WASHINGTON – A day after it failed to act on a bill to kill a new clean water rule, the Senate on Wednesday passed a resolution that did kill the rule, which extends federal scrutiny to remote streams, ditches, wetlands and other potential sources of pollution to the country’s navigable rivers and lakes.
In the Senate’s arcane parliamentary system, the resolution required only a simple majority to proceed to a vote in the Republican-controlled chamber, which it received. It then passed 53-44 Wednesday with Democrats Heidi Heitkamp of North Dakota, Joe Manchin of West Virginia and Joe Donnelly of Indiana joining 50 Republicans. The bill stymied Tuesday needed a 60-vote majority to move forward.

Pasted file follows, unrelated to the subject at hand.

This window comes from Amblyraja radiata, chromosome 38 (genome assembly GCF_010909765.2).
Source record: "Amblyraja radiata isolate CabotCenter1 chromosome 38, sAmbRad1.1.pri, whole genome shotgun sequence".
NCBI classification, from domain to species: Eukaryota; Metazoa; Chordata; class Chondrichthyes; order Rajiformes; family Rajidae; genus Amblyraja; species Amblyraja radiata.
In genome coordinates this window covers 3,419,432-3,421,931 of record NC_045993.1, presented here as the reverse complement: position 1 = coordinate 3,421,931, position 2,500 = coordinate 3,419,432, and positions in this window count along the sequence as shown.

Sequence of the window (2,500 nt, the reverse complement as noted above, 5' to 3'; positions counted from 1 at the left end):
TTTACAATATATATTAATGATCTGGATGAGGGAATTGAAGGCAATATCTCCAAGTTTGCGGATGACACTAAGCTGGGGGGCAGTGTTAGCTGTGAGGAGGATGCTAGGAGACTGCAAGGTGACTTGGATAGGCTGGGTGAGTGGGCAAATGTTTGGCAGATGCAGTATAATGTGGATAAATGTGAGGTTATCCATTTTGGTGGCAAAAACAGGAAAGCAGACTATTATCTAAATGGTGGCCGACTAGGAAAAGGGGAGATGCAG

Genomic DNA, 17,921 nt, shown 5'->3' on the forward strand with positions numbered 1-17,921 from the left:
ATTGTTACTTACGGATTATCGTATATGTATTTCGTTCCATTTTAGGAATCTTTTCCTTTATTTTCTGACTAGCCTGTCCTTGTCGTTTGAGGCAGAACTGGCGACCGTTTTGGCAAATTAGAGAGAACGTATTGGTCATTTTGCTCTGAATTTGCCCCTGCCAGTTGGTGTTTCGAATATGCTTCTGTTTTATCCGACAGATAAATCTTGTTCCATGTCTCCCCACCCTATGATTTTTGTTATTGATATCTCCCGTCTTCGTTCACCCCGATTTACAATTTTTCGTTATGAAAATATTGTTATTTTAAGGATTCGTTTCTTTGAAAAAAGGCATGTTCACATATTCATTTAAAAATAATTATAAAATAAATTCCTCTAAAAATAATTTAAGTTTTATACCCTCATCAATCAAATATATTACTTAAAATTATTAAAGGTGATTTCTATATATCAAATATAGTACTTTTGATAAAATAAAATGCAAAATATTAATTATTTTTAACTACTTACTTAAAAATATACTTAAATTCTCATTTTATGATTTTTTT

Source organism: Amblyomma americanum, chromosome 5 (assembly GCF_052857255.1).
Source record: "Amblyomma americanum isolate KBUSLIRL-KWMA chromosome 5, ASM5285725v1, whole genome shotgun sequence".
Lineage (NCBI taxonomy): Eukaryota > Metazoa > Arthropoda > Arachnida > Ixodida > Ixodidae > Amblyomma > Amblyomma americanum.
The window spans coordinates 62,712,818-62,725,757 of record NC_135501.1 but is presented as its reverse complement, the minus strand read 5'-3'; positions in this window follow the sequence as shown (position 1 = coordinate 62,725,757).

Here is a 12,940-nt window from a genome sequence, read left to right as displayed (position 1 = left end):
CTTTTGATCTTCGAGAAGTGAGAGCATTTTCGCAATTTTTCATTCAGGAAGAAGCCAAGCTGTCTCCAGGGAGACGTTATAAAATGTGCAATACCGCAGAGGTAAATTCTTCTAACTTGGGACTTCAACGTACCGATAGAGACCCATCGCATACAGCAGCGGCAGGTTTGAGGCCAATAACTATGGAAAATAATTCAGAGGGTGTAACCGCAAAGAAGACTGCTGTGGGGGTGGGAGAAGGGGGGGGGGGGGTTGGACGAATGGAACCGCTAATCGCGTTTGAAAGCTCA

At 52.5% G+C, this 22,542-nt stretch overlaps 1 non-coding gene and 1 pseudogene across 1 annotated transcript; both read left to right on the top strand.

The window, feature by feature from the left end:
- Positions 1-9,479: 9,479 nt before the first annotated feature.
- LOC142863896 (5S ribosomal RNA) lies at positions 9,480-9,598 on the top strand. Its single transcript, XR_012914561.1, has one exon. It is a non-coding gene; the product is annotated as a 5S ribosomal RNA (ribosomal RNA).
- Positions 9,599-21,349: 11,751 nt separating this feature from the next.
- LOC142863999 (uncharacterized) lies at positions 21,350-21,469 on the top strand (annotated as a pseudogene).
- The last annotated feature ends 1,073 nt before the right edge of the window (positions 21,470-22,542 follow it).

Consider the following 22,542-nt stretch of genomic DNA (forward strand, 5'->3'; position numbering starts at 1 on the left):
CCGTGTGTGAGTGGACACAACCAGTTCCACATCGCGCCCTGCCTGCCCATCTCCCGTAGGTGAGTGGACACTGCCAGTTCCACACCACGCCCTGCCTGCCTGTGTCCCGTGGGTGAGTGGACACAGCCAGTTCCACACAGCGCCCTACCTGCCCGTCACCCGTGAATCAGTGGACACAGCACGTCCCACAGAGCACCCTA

The turnaround from Tuesday to Wednesday was not a death sentence for the “waters of the U.S.” rule implemented in May by the Environmental Protection Agency, even though House Majority Leader Kevin McCarthy, R-Calif., said he would bring the Senate resolution to the House for a vote within weeks.
President Obama’s advisers say they will advise him to veto the resolution should it be sent to the White House. Wednesday’s Senate vote margin was well short of the 67 votes needed to override a presidential veto.
As they did Tuesday, Senators Amy Klobuchar and Al Franken, both Minnesota Democrats, voted not to kill the new rule. The agriculture industry has fought hard against the expanded oversight. Environmentalists and the tourism industry have pushed for improved water quality.
A federal judge has postponed implementation of the rule as he considers lawsuits filed by several states.